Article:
First phase of Bujagali dam project commissioned

Bujagali_JinjaThe first 50 MW phase of the Bujagali Hydro Electricity Dam Project has been commissioned. Uganda’s prime minister Amama Mbabazi, has commissioned the first 50 MW phase of the Bujagali Hydro Electricity Dam Project at Jinja

The project is designed to reduce the rate of load shedding and boost the economic growth of the country. Uganda’s economic growth has been affected due to erratic power load shedding as demand outstrips supply with the country forced to use more costly, thermal-generated power.

The delayed construction of Bujagali dam led to an increase in the cost of the project and affected the economy as several businesses made losses. Others closed due to insufficient power supply.

The construction of the US$600mn 250 MW project is owned by Bujagli Energy Ltd (BEL), which is jointly owed by US-based Sithe Global Power LLC and Industrial Promotion Services Kenya Ltd. The World Bank Group , European Investment Bank, African Development Bank, Netherlands Development Finance Company, German’s KFW and Absa Capital, are among the project financiers.

Speaking at the ceremony, the prime minister said, “We are yet to determine how the official commissioning will be done; whether we will commission the entire 250 MW or whether it will be one by one.”

Mbabazi said that all five turbines will have been activated and launched by June this year: “I hope from the time I have switched on the first 50 MW and added on the national grid, I will not suffer power interruption from load shedding at my house. Today, Uganda has an additional 50 MW to what we had been using.”

The 50 MW will serve over 50,000 households in Kampala , Entebbe and Mukono districts daily.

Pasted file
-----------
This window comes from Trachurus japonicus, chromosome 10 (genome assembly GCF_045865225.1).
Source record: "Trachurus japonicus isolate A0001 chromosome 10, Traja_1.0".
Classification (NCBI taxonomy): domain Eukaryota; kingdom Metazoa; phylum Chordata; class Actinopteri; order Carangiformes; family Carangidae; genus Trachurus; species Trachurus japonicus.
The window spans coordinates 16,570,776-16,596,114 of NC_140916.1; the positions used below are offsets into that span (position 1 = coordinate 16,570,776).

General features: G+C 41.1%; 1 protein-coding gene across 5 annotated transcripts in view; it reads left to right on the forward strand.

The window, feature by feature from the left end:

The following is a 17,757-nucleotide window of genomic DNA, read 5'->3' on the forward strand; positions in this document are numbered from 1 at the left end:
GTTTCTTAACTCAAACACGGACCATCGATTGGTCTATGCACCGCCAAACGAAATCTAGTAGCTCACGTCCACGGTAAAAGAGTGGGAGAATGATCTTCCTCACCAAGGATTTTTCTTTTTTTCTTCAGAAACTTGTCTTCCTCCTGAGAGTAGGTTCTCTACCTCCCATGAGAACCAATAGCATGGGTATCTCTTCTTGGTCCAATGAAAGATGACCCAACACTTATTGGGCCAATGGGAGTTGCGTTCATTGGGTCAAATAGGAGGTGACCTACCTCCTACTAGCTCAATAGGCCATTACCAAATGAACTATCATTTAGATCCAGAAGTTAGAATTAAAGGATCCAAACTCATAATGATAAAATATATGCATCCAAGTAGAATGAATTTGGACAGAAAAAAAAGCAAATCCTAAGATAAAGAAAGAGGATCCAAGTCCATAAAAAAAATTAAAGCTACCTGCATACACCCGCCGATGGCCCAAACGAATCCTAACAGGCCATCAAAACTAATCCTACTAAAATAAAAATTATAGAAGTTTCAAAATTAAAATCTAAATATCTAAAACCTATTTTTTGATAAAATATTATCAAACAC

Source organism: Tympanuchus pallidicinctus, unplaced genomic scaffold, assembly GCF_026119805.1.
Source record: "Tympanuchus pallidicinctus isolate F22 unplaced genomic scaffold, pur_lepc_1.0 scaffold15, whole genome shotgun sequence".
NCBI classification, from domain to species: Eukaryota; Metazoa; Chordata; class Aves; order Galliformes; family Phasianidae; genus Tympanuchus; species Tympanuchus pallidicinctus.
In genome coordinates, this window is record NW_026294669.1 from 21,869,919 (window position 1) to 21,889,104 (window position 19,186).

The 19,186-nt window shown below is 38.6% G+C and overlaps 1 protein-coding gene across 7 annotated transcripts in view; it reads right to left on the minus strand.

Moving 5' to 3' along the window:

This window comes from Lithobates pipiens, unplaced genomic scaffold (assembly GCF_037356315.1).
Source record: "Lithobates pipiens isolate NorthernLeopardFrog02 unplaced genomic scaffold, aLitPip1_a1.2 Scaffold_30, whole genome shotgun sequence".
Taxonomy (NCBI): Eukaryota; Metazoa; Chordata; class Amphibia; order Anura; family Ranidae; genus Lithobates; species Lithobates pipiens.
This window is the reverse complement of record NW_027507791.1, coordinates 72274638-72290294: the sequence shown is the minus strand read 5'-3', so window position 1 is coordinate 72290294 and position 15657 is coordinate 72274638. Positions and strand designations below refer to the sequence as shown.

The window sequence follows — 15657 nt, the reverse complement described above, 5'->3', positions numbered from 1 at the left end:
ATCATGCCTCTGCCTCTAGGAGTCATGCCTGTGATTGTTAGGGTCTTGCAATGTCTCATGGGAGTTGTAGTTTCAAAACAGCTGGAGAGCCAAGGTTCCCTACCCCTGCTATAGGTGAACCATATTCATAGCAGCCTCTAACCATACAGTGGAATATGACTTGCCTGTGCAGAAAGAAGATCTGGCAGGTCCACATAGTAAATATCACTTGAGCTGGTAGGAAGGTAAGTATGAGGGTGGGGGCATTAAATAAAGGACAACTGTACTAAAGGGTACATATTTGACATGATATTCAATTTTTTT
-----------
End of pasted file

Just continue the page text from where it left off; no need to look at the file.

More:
“We generate power according to the demand of the economy,” said Mbabazi. “The demand now outstrips supply and we need more power.”

He explained that the current power consumption is over 400 MW and that the government intends to develop all the hydro power sites at Karuma, Isimba and Ayago to meet the growing demand for power.

“We plan that by 2016, we should be able to produce 3,800 MW,” said Mbabazi. “Today, we have installed capacity of 635 MW. The demand for electricity is exceeding 443 MW, yet the available supply was only 380 MW. This caused a deficit of 143 MW. We will also produce power from our oil and gas.”

Mbabazi added that the thermal power plants would not be switched off until March this year, when the second Bujagali turbine is expected to start generating another 50MW. Only 12 per cent of the 33mn population can access electricity. Over 80 per cent of the population still has no access to reliable electricity and uses fuel wood and biomass as its main source of cooking and heating, leading to deforestation.

The Minister of State for Energy, Engineer Simon D’Ujanga, assured Ugandans that the water level will be enough to produce 250 MW during peak hours at Bujagli, contrary to what environmentalists say. He said power tariffs will remain high despite the commissioning of the dam. Ugandans will continue paying the new power tariffs, announced at the beginning of this year, for many years to cover debts for the construction of the project.

“We will expect cheap power when we clear the loan repayment which will continue for 13 years. BEL will own the dam for 30 years before the government takes over,” Ujanga said.

Moses Kalisa Seruwagi

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